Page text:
Direct-mail response rates have plummeted so much that many publishers have abandoned what was once a dependable and commonplace channel. E-mail response rates, steady in some categories, have fallen off in others. And telemarketing for new acquisitions has pretty much disappeared and isn't as dependable for requalification anymore.
As one circulator who asked not be named said, "To be ignored is the average." So what's a circulator to do?
"Test, test, test," said Gloria Adams, director of corporate audience development at PennWell. Adams said that her circulators mostly test on e-mail. Different subject lines, different days and times of day, and different senders are all favorite parts to test.
"The problem, of course," said Deb Walsh, director of audience development at IDG's Bio-IT World, "is that when you find something that works, it only works for a very short time." She said that for some time, Wednesday was considered the day to e-mail subscribers but now response rates are sliding for that day, too. Testing is generally done by splitting a group of recipients into two or three and seeing how each group responds.
"The real key," said Doug Riemer, director of circulation at Vance Publishing, "is to hit them in every way possible." He said that one subscriber may be notified by mail, e-mail, telephone, on a cover wrap and by fax. Unfortunately, respondents don't necessarily respond through the same medium the next time around. "Once you get a quality group, though, you've got to deal with the annoyance of hitting them every way possible so you can continue to keep that group," he said.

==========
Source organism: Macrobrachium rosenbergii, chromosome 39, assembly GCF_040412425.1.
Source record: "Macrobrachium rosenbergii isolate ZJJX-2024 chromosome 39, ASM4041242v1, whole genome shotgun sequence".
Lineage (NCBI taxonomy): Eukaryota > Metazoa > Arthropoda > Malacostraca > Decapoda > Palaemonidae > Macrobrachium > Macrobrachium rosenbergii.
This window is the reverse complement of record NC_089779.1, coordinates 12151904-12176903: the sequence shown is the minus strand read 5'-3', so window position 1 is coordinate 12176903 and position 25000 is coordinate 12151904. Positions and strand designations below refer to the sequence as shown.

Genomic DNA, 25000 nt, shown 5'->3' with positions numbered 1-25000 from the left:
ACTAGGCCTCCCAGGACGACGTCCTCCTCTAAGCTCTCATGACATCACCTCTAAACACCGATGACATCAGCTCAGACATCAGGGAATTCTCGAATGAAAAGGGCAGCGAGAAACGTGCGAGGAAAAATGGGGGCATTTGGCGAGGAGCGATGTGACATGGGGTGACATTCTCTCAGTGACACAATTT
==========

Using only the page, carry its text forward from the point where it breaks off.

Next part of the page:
Riemer is trying to increase response rates by including donations to different cancer associations within the requalification materials. "Anything we can do to get them to look twice is helpful," he said. The response rate results of this novel approach weren't available at press time.
Another area of frustration is tracking e-mail accounts. Walsh said that people change their personal e-mail much more frequently than their work e-mail, so circulators need to keep careful track of these addresses. "I think it's going to become commonplace to have circulators have to send out e-mail blasts once a quarter or more often to be sure their lists are still accurate," she said.
Brad Mitchell, director of circulation in information technology at Babcox Publications, said if publishing companies want better response rates, it's better to listen to what readers want. "You want to have an immediate turnaround, but if magazines would listen to what their readers actually want-and if that target audience is valuable to advertisers-then response rates would be better," he said.